Francis was first elected to Windsor City Council in a by-election in June 1999, following the resignation of Rick Limoges. He became the youngest city councillor in Windsor's history, beating a record previously held by Limoges, when he was chosen to represent Ward 5 (Riverside / Forest Glade) at the age of 25. Shortly after being elected to city council, Francis enrolled in the University of Windsor Law School. He graduated in 2002 and articled with the international law firm of Miller Canfield Paddock and Stone. Subsequently, Francis was called to the Bar of the Law Society of Upper Canada.

In the November 2000 general election, Francis was re-elected to his Ward 5 seat with the largest majority ever recorded in a Windsor municipal election. As an active member of city council, Francis was involved in many of the city's major committees, agencies and boards. He held the positions of director of Windsor Canada Utilities, member of the Detroit–Windsor Tunnel Commission, chair of the Windsor Licensing Commission and chair of the International Relations Committee.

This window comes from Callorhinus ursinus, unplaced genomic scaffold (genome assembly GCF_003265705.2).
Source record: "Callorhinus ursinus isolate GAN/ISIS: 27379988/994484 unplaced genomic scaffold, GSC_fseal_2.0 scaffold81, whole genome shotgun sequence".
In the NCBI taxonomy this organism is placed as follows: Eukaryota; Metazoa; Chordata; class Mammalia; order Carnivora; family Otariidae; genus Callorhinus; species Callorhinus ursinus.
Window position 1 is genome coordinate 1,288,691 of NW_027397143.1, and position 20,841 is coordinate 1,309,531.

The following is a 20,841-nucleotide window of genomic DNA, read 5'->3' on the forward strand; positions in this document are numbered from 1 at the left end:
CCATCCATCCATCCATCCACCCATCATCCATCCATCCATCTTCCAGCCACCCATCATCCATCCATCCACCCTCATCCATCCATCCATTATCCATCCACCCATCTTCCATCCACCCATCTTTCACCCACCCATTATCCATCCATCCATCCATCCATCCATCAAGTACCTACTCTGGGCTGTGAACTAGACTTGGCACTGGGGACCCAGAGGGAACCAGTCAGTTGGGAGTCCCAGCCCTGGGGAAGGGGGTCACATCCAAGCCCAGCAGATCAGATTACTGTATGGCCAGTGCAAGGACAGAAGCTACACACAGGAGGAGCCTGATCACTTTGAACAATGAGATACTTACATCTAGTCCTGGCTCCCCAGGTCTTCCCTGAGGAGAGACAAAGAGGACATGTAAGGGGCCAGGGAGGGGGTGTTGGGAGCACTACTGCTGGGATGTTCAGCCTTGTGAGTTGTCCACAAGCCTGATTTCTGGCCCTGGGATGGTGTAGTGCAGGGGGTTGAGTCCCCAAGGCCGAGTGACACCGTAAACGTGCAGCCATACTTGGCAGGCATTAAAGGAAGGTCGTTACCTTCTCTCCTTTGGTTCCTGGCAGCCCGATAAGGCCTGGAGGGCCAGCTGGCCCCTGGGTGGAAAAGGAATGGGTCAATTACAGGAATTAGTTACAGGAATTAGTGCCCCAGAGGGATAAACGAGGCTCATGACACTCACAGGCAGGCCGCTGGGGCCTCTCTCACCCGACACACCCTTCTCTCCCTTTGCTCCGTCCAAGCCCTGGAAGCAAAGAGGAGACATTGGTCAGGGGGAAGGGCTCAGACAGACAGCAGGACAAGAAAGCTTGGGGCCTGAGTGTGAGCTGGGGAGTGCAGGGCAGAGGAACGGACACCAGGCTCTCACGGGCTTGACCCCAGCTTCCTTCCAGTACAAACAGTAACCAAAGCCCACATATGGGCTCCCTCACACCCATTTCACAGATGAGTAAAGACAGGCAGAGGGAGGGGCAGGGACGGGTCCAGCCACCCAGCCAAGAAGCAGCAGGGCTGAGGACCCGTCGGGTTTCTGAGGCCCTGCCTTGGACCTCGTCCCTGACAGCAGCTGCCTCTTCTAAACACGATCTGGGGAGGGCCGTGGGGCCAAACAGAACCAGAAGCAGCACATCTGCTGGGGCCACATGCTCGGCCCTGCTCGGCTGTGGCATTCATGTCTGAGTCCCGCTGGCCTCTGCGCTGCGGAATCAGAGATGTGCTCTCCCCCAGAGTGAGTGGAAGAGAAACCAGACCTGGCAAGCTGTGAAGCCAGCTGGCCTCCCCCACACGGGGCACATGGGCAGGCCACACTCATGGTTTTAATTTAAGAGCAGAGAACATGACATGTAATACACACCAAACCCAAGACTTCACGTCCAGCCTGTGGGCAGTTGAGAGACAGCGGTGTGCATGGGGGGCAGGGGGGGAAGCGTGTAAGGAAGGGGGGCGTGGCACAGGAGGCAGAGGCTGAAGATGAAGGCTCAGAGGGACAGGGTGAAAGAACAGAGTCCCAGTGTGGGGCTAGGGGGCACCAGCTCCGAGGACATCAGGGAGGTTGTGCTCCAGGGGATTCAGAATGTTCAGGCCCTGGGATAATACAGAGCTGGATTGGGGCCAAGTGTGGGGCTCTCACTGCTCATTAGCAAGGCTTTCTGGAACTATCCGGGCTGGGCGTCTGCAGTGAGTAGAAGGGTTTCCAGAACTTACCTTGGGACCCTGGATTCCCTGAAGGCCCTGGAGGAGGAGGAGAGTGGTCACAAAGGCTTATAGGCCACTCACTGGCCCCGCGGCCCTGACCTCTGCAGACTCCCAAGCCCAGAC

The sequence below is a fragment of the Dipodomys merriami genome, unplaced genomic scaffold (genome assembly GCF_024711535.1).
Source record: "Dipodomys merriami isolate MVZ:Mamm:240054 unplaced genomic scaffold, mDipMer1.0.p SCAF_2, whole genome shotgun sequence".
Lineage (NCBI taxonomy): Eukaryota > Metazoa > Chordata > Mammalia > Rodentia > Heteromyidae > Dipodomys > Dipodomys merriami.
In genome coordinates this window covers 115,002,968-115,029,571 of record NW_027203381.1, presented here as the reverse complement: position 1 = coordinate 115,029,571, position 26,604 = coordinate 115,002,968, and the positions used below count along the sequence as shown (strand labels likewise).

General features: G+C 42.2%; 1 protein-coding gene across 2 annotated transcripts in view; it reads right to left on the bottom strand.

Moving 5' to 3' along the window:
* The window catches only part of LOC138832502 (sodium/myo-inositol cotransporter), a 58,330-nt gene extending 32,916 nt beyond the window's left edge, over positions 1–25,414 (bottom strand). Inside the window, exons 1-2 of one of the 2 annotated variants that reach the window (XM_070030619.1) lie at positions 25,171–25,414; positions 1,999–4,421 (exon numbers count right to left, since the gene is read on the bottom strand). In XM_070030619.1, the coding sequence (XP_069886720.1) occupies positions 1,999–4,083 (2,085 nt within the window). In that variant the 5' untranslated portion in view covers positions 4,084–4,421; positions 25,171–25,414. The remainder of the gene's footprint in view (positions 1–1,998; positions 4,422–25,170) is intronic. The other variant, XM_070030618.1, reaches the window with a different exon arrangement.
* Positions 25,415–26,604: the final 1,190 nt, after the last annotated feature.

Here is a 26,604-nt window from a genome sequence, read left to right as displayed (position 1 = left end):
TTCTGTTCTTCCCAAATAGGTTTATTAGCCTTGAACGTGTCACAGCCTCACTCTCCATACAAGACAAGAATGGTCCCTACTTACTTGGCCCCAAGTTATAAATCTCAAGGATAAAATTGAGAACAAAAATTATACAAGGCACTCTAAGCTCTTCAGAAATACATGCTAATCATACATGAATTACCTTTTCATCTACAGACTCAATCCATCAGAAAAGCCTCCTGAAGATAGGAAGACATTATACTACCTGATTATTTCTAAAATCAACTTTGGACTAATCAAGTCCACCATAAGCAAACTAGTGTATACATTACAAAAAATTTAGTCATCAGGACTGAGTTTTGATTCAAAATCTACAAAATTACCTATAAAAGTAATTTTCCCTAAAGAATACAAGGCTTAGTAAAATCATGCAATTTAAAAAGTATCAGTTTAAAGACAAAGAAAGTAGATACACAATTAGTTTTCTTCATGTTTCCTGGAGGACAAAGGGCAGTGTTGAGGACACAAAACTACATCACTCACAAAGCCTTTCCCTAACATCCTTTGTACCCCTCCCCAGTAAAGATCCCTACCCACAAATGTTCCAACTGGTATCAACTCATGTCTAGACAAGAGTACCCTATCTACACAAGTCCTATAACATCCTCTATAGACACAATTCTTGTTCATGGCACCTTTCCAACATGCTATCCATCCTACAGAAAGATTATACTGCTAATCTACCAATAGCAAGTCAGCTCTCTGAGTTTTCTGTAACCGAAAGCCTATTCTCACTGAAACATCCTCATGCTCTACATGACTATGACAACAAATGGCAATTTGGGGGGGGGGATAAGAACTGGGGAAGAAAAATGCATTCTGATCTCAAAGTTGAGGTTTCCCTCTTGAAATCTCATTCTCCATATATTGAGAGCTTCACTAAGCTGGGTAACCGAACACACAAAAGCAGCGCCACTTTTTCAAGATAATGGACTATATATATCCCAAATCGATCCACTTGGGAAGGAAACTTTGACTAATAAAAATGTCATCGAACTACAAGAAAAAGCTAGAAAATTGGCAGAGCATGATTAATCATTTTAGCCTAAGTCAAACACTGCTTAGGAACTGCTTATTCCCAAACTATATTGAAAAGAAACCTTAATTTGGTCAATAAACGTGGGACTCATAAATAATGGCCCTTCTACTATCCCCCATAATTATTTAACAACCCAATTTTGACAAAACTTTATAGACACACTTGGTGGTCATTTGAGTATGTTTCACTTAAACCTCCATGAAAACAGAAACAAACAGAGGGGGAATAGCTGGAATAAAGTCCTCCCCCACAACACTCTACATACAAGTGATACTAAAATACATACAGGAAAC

Mayoralty[edit]

Francis was first elected mayor in the 2003 municipal election, winning narrowly over fellow councillor Bill Marra. One of his first acts as mayor was to join the planning committee for the 2006 Super Bowl festivities in Detroit, ensuring that Windsor would receive some of the economic benefits of participating in a major tourist event.[3]

He was subsequently re-elected in the 2006 election, garnering 77.56 per cent of the votes cast in the mayoral race, for which 38.2 per cent of registered voters cast a ballot.[4] He won again in the 2010 election, with 56.17% of the vote.

During Francis' mayoralty, Windsor has consistently reduced municipal debt and passed six consecutive budgets with zero tax increases.[5][dubious ]

Francis announced in March 2014 that he will not run for a fourth term as mayor, and will instead take a job as executive vice-president of the Windsor Family Credit Union beginning on December 1, 2014.[6]

Waterfront marina[edit]